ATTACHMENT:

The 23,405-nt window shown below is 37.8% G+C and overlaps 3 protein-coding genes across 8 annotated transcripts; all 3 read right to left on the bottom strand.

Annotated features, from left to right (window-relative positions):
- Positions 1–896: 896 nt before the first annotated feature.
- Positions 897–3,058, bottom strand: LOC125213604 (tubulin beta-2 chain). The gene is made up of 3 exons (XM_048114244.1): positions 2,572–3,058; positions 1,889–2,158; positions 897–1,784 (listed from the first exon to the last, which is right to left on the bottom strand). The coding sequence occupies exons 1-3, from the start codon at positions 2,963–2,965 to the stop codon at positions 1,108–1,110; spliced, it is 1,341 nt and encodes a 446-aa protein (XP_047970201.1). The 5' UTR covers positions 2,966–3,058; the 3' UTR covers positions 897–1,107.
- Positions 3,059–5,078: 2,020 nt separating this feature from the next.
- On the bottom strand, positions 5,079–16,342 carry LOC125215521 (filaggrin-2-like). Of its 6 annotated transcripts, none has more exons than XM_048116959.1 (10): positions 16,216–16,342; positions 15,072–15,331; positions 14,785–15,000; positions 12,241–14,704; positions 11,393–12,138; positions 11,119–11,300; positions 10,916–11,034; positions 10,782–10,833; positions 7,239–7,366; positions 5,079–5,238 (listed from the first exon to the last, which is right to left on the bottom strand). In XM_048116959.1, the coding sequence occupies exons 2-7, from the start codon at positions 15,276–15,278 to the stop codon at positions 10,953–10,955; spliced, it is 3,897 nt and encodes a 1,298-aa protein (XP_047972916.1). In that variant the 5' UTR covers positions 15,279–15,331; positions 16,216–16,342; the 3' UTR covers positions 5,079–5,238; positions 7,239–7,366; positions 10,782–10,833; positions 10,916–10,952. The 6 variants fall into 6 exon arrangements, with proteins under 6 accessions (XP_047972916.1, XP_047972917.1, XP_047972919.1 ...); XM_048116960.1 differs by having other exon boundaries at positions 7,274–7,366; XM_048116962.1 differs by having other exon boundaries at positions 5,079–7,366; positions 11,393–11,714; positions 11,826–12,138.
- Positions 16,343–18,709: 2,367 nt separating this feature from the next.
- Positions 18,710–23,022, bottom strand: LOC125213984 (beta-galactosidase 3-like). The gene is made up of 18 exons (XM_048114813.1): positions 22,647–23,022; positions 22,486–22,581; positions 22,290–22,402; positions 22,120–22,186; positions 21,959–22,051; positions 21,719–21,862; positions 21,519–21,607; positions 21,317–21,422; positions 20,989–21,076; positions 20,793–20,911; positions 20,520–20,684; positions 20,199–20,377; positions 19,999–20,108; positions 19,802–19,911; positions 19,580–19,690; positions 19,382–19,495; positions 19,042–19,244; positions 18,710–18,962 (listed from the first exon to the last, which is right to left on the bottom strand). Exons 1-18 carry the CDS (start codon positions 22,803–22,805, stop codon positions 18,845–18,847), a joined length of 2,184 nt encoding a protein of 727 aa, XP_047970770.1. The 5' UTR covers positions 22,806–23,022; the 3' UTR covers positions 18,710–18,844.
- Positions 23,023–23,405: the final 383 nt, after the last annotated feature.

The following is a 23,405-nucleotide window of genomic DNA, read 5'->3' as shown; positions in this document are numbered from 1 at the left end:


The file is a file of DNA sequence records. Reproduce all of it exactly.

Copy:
The 23,405-nt window shown below is 37.8% G+C and overlaps 3 protein-coding genes across 8 annotated transcripts; all 3 read right to left on the bottom strand.

Annotated features, from left to right (window-relative positions):
- Positions 1–896: 896 nt before the first annotated feature.
- Positions 897–3,058, bottom strand: LOC125213604 (tubulin beta-2 chain). The gene is made up of 3 exons (XM_048114244.1): positions 2,572–3,058; positions 1,889–2,158; positions 897–1,784 (listed from the first exon to the last, which is right to left on the bottom strand). The coding sequence occupies exons 1-3, from the start codon at positions 2,963–2,965 to the stop codon at positions 1,108–1,110; spliced, it is 1,341 nt and encodes a 446-aa protein (XP_047970201.1). The 5' UTR covers positions 2,966–3,058; the 3' UTR covers positions 897–1,107.
- Positions 3,059–5,078: 2,020 nt separating this feature from the next.
- On the bottom strand, positions 5,079–16,342 carry LOC125215521 (filaggrin-2-like). Of its 6 annotated transcripts, none has more exons than XM_048116959.1 (10): positions 16,216–16,342; positions 15,072–15,331; positions 14,785–15,000; positions 12,241–14,704; positions 11,393–12,138; positions 11,119–11,300; positions 10,916–11,034; positions 10,782–10,833; positions 7,239–7,366; positions 5,079–5,238 (listed from the first exon to the last, which is right to left on the bottom strand). In XM_048116959.1, the coding sequence occupies exons 2-7, from the start codon at positions 15,276–15,278 to the stop codon at positions 10,953–10,955; spliced, it is 3,897 nt and encodes a 1,298-aa protein (XP_047972916.1). In that variant the 5' UTR covers positions 15,279–15,331; positions 16,216–16,342; the 3' UTR covers positions 5,079–5,238; positions 7,239–7,366; positions 10,782–10,833; positions 10,916–10,952. The 6 variants fall into 6 exon arrangements, with proteins under 6 accessions (XP_047972916.1, XP_047972917.1, XP_047972919.1 ...); XM_048116960.1 differs by having other exon boundaries at positions 7,274–7,366; XM_048116962.1 differs by having other exon boundaries at positions 5,079–7,366; positions 11,393–11,714; positions 11,826–12,138.
- Positions 16,343–18,709: 2,367 nt separating this feature from the next.
- Positions 18,710–23,022, bottom strand: LOC125213984 (beta-galactosidase 3-like). The gene is made up of 18 exons (XM_048114813.1): positions 22,647–23,022; positions 22,486–22,581; positions 22,290–22,402; positions 22,120–22,186; positions 21,959–22,051; positions 21,719–21,862; positions 21,519–21,607; positions 21,317–21,422; positions 20,989–21,076; positions 20,793–20,911; positions 20,520–20,684; positions 20,199–20,377; positions 19,999–20,108; positions 19,802–19,911; positions 19,580–19,690; positions 19,382–19,495; positions 19,042–19,244; positions 18,710–18,962 (listed from the first exon to the last, which is right to left on the bottom strand). Exons 1-18 carry the CDS (start codon positions 22,803–22,805, stop codon positions 18,845–18,847), a joined length of 2,184 nt encoding a protein of 727 aa, XP_047970770.1. The 5' UTR covers positions 22,806–23,022; the 3' UTR covers positions 18,710–18,844.
- Positions 23,023–23,405: the final 383 nt, after the last annotated feature.

The following is a 23,405-nucleotide window of genomic DNA, read 5'->3' as shown; positions in this document are numbered from 1 at the left end: